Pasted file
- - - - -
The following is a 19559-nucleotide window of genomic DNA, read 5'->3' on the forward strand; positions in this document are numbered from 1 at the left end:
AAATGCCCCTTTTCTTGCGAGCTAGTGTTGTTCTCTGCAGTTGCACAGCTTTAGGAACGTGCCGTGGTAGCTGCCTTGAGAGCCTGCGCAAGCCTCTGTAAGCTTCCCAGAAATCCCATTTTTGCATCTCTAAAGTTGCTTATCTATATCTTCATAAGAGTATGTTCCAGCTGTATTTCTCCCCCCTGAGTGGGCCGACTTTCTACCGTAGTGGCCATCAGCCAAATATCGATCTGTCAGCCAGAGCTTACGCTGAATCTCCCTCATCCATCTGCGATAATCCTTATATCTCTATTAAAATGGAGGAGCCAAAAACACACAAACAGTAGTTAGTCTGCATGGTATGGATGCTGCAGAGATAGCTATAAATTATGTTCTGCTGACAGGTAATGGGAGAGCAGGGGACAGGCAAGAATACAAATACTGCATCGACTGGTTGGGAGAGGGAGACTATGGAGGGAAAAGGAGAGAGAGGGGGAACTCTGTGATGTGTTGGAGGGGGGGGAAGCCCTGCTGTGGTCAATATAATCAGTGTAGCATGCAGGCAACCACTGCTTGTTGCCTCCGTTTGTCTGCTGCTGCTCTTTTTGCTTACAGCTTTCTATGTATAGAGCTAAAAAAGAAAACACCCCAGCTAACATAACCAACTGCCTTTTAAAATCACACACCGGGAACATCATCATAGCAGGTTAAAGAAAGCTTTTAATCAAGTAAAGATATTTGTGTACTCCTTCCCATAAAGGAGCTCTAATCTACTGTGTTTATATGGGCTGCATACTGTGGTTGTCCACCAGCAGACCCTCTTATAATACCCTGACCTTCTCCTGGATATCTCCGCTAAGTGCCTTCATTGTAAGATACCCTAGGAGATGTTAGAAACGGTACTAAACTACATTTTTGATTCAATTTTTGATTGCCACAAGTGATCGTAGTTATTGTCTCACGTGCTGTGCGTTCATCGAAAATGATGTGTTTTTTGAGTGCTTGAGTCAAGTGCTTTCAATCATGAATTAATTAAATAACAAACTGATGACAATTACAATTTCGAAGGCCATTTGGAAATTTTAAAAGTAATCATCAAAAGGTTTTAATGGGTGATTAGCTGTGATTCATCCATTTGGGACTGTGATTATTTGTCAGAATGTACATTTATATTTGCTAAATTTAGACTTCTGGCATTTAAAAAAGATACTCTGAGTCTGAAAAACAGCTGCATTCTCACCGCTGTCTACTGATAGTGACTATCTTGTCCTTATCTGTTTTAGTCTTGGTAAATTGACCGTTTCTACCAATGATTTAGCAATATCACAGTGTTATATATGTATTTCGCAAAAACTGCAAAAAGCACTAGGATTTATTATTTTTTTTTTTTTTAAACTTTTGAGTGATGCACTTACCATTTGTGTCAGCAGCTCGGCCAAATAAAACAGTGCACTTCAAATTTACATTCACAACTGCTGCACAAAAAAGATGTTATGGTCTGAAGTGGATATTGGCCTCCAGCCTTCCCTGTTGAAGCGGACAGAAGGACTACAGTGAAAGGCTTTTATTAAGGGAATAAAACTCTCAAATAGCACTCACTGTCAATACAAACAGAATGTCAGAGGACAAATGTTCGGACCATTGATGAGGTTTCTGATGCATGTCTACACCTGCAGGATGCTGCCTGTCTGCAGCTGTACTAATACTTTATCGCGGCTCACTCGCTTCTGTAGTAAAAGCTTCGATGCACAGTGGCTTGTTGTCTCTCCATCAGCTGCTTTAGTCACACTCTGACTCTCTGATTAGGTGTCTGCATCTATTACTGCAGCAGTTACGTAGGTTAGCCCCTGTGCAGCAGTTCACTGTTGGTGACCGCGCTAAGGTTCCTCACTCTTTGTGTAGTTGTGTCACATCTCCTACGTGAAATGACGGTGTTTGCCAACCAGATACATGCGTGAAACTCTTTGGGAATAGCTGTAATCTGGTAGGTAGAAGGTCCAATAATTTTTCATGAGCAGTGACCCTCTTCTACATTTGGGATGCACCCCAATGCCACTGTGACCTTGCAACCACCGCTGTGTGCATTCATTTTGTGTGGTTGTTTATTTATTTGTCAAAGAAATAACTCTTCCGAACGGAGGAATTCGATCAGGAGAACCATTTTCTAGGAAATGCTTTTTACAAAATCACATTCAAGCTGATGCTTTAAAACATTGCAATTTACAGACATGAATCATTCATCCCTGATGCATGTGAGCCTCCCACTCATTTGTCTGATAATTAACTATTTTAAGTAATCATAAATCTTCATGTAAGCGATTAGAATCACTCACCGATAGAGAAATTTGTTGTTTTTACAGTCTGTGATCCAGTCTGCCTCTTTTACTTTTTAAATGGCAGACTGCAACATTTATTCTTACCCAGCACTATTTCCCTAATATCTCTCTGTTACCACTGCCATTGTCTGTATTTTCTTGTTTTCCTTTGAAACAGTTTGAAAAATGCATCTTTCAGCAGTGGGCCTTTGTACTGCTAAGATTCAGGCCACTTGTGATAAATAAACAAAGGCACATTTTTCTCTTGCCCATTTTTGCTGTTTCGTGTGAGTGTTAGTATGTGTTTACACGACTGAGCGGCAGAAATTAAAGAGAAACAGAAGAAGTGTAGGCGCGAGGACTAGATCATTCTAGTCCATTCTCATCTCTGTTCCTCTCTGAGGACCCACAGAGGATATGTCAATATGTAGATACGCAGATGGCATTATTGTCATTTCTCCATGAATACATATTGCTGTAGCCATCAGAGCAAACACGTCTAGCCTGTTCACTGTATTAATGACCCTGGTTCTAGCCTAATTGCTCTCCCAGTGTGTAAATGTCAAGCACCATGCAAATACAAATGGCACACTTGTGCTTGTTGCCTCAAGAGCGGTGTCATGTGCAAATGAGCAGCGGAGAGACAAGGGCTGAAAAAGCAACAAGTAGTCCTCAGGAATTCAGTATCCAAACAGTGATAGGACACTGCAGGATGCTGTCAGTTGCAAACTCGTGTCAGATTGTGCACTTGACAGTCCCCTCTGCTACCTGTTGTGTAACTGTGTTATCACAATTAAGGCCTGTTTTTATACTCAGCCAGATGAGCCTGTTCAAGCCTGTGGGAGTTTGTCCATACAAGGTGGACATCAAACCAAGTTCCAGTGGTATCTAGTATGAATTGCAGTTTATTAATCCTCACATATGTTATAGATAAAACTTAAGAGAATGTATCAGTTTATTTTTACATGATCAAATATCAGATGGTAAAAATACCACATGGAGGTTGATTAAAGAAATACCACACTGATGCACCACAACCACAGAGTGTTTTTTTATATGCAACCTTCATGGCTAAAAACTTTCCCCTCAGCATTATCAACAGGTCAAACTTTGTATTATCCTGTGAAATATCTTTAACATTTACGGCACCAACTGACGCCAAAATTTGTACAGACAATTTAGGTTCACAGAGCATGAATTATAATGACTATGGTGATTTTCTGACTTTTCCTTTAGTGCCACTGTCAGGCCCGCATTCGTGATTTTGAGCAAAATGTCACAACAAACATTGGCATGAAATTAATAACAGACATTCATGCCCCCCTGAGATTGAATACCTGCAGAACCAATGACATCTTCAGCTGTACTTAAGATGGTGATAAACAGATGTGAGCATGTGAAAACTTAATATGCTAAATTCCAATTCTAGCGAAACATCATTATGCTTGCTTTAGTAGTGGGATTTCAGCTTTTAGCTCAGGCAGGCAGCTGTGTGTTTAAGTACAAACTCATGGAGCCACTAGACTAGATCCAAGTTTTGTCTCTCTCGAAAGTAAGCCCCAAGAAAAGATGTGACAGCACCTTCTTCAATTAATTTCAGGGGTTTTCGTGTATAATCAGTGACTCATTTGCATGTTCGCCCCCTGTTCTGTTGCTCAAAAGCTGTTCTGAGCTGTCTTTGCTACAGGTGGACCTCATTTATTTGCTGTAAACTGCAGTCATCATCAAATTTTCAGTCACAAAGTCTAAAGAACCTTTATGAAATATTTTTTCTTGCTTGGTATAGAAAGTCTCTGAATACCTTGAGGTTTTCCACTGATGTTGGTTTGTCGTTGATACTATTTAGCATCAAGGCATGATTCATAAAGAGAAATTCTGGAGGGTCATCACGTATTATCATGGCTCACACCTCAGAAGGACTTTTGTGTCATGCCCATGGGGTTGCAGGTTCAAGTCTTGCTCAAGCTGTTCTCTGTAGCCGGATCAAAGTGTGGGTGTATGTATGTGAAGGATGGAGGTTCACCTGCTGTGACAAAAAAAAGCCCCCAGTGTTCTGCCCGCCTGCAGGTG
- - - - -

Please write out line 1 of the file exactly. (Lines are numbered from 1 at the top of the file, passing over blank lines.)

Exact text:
The following is a 19559-nucleotide window of genomic DNA, read 5'->3' on the forward strand; positions in this document are numbered from 1 at the left end: